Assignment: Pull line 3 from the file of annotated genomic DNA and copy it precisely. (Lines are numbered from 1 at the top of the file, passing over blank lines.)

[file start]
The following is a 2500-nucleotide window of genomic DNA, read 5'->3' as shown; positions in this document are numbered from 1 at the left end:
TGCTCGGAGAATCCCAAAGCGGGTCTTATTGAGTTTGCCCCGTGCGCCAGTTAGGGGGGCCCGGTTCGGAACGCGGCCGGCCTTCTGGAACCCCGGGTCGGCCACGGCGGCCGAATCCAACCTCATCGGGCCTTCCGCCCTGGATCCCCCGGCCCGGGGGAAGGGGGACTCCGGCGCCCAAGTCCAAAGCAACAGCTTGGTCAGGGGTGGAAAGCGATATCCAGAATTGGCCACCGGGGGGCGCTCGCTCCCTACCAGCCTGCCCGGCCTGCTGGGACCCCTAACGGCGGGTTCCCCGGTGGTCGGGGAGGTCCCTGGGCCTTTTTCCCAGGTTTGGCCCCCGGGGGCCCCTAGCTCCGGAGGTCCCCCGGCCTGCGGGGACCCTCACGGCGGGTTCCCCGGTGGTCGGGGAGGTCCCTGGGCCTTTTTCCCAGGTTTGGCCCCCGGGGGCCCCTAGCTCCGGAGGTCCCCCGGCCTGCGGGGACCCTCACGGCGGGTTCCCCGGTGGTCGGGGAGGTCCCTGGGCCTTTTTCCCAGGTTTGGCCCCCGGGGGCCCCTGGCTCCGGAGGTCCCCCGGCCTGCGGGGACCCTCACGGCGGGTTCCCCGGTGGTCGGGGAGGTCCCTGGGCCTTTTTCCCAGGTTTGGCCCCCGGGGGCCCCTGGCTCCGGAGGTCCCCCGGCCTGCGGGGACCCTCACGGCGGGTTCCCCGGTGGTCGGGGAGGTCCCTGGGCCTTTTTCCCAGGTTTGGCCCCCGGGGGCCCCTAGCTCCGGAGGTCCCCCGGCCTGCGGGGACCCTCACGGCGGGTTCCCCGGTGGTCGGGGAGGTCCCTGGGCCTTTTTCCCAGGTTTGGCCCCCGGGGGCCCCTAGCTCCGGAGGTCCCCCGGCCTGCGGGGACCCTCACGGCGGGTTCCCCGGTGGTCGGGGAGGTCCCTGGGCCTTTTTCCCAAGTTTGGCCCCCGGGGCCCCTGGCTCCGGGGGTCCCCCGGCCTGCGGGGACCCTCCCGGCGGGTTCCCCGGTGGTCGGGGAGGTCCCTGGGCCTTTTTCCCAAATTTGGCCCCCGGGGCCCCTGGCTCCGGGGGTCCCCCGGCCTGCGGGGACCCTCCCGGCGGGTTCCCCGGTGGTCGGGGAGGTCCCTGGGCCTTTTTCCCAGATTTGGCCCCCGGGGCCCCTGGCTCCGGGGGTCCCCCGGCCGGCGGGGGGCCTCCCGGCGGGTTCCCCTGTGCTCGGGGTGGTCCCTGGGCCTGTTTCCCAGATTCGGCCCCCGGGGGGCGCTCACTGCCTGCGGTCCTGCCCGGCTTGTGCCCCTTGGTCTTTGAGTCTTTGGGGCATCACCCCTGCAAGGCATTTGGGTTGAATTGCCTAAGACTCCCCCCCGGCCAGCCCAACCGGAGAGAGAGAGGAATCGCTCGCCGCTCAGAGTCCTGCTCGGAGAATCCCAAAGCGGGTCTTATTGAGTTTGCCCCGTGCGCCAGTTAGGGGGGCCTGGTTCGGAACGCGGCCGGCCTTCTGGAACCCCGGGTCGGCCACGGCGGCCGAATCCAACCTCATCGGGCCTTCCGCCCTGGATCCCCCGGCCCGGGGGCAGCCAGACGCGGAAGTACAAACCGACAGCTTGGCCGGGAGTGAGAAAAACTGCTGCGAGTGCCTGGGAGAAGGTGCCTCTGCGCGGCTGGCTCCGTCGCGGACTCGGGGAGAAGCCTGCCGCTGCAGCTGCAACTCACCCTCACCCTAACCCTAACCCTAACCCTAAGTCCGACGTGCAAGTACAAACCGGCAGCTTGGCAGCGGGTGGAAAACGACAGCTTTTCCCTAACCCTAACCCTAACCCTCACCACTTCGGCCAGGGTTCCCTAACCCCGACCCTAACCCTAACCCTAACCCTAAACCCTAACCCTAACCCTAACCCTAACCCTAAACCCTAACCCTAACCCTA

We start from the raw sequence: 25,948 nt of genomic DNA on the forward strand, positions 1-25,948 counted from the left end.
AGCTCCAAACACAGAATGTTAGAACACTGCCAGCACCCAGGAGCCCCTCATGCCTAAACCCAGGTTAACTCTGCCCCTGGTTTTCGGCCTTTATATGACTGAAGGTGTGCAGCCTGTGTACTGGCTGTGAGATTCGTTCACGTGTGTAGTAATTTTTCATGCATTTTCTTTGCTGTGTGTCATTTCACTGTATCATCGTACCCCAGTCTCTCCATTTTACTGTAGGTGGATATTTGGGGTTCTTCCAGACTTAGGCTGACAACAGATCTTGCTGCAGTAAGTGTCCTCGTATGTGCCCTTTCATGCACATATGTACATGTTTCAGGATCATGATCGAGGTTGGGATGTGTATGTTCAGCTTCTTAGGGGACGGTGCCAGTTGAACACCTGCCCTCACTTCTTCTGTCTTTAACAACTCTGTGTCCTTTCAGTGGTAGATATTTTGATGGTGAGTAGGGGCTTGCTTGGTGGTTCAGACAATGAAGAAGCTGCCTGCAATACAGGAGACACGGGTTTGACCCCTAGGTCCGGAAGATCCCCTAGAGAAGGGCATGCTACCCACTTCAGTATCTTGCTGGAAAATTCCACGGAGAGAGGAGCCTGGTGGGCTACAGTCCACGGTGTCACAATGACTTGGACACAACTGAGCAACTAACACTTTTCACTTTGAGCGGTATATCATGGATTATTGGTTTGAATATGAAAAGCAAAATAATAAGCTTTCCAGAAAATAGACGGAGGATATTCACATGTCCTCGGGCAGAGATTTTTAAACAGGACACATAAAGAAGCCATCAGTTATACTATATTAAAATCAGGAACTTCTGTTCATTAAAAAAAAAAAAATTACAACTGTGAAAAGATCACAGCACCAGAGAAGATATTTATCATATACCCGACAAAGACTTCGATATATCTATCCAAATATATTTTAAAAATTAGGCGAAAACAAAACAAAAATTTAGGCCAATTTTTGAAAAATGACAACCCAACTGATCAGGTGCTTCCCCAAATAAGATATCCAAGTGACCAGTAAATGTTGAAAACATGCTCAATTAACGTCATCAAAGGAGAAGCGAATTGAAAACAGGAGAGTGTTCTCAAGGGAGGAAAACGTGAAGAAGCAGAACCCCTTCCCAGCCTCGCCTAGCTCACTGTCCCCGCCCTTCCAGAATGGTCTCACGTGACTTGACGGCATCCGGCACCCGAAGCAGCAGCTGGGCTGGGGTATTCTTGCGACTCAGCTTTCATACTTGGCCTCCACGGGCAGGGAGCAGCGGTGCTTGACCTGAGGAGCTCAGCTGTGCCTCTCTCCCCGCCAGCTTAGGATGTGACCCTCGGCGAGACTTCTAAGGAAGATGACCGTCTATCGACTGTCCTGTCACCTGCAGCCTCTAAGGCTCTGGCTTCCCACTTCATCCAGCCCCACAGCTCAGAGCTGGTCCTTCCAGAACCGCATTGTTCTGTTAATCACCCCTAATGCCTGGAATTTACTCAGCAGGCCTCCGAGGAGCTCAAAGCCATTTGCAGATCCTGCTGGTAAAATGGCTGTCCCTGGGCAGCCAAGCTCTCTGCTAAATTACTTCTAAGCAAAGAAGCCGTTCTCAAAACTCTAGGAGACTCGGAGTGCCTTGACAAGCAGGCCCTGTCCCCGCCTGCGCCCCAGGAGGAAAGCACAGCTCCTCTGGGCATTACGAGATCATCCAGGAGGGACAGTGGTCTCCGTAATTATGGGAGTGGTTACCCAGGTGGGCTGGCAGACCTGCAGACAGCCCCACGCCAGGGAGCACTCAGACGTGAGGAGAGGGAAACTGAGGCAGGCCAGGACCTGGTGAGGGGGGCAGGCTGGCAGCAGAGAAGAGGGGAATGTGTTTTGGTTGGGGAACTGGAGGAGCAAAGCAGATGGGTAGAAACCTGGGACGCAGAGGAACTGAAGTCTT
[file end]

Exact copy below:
We start from the raw sequence: 25,948 nt of genomic DNA on the forward strand, positions 1-25,948 counted from the left end.